Social Justice and Renaissance

November 1, 2000
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Leonard Fein

The line that made the rounds this summer had an American Jewish tourist in Israel ask-ing his guide how to say tikkun olam in Hebrew. The underlying point, of course, is that tikkun olam has become - take your pick: a mantra, a commitment, a cliché, a shtick - of American Judaism. Now and then, a knowledgeable critic will remind the term’s user that its derivation is from the Aleinu prayer, which expresses our yearning l’taken olam b’malchut shadai, to repair the world under God’s sovereignty. But the original intent scarcely matters any more than the term’s inherent ambiguity. Jews have internalized the words and their implication: A Jew is to mend, to fix, to heal, to repair our fractured planet - to pursue justice and perform deeds of loving kindness.

There are those who, whether with regret or pleasure, suggest that the current awakening - some call it a Renaissance, but it seems to me that for so fledgling a development, “Renaissance” remains an aspiration rather than an achievement - points us in a decisively non-, perhaps even anti-, tikkun direction. These days, the emphasis is increasingly on text study. The Orthodox, of course, have always been there; the Conservative movement has always claimed to be there; and now the Reform movement seeks to be there, too. And so, adult Jewish education is embraced by ever-increasing numbers and reaches well beyond the pastiche that once characterized it. And some (inestimable number) of the newly engaged students apparently conclude that we’re dealing here with a zero-sum game: you’re either a textnik or a social justicenik, but you can’t be both.

At the same time, we’ve moved farther from the sweatshops in which we once labored and the cities in which we once lived. The Lower East Side and its equivalents around the country have been “Tevya-ized,” transformed from lively memory to sentimental nostalgia. Erstwhile radicals (or their children) become entrepreneurs, the concept of a civic culture is rendered quaint, the market’s the thing. Suddenly, we’re not only rich; we are comfortable.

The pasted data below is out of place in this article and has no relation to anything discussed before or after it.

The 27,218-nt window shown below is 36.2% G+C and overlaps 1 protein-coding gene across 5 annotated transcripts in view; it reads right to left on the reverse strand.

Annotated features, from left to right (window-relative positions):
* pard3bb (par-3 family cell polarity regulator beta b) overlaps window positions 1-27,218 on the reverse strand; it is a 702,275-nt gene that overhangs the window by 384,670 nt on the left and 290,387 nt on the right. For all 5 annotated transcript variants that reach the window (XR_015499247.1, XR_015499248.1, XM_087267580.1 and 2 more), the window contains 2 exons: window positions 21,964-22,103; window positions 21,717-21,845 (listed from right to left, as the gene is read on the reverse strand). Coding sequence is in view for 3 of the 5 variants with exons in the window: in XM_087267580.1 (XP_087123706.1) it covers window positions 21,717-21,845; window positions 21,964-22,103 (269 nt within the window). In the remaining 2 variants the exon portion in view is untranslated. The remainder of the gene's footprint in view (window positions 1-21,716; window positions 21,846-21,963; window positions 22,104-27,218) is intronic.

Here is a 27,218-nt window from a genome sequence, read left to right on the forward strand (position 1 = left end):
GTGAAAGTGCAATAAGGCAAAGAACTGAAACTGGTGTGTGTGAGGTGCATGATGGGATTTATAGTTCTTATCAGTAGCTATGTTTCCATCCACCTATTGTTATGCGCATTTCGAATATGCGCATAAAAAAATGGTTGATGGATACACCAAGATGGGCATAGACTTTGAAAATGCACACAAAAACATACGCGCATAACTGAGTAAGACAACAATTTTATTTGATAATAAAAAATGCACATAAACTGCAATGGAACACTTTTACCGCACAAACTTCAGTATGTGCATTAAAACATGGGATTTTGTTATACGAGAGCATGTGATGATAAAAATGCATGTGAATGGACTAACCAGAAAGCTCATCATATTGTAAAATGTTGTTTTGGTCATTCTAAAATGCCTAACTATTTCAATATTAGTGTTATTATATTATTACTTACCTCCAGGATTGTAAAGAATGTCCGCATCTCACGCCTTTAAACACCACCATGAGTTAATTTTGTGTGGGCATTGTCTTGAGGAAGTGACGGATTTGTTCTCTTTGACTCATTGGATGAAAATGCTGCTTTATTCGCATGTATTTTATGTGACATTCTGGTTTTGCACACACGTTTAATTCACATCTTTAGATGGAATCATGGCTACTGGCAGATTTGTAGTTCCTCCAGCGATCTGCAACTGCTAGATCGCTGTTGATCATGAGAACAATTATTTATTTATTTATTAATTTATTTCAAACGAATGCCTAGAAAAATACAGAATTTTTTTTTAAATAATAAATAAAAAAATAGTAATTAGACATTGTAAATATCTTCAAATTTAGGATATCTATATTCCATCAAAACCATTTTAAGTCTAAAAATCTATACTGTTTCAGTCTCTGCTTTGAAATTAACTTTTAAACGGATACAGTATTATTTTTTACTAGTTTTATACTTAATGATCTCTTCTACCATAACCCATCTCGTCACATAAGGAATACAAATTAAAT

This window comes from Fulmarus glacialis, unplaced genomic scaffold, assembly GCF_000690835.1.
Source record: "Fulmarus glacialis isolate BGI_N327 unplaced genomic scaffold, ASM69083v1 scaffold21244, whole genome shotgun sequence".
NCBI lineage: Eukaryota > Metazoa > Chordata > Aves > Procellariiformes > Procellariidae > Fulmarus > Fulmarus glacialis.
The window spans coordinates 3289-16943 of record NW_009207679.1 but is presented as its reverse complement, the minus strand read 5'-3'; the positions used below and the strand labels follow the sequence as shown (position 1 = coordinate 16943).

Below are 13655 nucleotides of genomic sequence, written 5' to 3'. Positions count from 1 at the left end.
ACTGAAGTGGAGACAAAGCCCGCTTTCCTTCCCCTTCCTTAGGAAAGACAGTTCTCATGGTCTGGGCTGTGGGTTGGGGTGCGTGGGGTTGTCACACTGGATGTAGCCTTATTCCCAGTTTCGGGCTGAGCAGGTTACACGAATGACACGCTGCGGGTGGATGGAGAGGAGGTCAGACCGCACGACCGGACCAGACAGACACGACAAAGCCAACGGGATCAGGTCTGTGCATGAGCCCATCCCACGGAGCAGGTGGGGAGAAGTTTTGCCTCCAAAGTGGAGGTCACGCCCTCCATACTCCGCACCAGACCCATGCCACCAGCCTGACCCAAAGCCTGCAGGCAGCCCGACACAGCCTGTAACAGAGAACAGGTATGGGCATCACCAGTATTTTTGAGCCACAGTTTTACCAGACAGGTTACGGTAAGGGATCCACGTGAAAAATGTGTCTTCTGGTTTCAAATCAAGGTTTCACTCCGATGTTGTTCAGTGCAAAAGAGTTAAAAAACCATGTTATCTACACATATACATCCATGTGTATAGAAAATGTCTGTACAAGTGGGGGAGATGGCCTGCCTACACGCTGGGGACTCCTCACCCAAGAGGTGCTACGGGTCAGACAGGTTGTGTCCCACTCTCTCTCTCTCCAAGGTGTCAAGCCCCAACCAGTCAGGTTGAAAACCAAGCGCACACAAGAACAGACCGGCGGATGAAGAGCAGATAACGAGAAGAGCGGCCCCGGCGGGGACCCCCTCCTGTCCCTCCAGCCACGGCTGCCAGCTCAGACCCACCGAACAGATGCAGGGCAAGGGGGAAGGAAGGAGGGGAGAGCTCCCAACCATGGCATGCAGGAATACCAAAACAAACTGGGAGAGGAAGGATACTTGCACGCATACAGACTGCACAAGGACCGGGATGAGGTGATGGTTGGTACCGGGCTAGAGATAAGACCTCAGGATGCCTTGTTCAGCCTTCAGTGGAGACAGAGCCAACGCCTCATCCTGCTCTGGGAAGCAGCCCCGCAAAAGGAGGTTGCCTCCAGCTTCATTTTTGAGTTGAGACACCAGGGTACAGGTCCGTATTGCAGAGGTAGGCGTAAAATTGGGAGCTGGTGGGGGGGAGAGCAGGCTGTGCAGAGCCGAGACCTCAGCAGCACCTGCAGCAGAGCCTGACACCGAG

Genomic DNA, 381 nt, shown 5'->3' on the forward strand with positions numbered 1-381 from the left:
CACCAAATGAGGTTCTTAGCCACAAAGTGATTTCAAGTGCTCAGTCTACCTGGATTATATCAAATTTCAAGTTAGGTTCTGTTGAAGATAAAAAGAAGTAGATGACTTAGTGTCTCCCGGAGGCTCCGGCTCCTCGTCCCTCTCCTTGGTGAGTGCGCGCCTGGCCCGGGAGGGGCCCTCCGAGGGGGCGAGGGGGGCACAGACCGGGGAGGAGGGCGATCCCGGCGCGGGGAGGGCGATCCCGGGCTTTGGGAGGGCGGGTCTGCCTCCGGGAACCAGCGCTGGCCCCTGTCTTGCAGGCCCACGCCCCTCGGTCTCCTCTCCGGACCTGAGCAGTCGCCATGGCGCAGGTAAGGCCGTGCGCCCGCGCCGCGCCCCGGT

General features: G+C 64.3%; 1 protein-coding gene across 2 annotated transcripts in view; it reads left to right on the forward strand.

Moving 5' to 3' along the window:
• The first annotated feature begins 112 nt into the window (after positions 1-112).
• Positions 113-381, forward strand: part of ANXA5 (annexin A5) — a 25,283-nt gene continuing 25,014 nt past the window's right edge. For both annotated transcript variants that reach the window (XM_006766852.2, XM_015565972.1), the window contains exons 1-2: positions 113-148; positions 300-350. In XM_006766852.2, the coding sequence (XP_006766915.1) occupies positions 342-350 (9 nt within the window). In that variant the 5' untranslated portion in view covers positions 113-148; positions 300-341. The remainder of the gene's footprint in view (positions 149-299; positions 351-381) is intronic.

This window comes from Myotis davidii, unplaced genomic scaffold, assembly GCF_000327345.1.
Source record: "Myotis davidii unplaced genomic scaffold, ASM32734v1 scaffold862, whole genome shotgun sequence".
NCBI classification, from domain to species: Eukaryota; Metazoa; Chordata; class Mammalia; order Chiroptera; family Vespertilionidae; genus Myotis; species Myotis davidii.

Or so, if the book of secular lamentations is taken seriously, we are led to believe. But of course, “comfortable” is the one thing Jews are forbidden to be. Emanuel Levinas writes of “the disengagement dictated by a desire to be comfortable that ossifies a society that has transformed the difficult task of Judaism into a mere confession, an accessory of bourgeois comfort” (emphasis added).

But before we conclude that all the talk of tikkuning the olam was no more than sheep’s wind, idle blather - or, at best, a passing fad - we’re well advised to look around at what significant numbers of Jews are doing with their time, with their money, and with their energies.

Over the course of the last 15 years or so, just the years in which the Commentary crowd has argued that the tide of Jewish liberalism has finally turned, the Jewish Fund for Justice, American Jewish World Service, Mazon: A Jewish Response to Hunger, Tikkun magazine, the National Jewish Coalition for Literacy, Tzedek Hillel, Boston’s Jewish Organizing Initiative, and New York’s Avodah and Chicago’s Jewish Council on Urban Affairs, along with a virtually endless stream of other local initiatives, have emerged - and, against all prediction, flourished. And now, just a-borning after years of urgent discussion, Amos: The National Jewish Partnership for Social Justice.

Careful - the conflation of liberalism and social justice can mislead, as my friends on the farther left as well as my acquaintances on the right now and then remind me. But that is a different story, another essay.

For some number of people, social justice is plainly a gateway into Judaism. It renders our storied devotions of the past immediately accessible and more or less replicable. Even in the more sedate precincts of the community, there’s a growing recognition that the promotion of social justice can be a vehicle for the promotion of Jewish continuity, a win-win. There is, after all, a rather dramatic difference between an invitation that reads “please come survive with us” and one that reads “please come help mend the world with us.” A community that seeks to stand must stand for something. For others, the old-time religion has never lost its redemptive appeal. And still others are determined that a people that boasts of being rachmanim b’nei rachmanim, the compassionate children of compassionate parents, must also ensure that it becomes the compassionate parents of compassionate children.

Withal, we are still a minority. But it has ever been so. A sturdy minority- for some the pursuit of social justice is Judaism’s heart; for others it is a necessary component, along with prayer, study, music, healing, any or all of Judaism’s multiplicity of offerings; for all, no so-called Renaissance worthy of the name is plausible without it.

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Leonard (Leibel) Fein is a teacher, writer, and veteran social justice activist. He is the founder of Moment magazine, Mazon: A Jewish Response to Hunger, and The National Jewish Coalition for Literacy. He serves on the Advisory Board of

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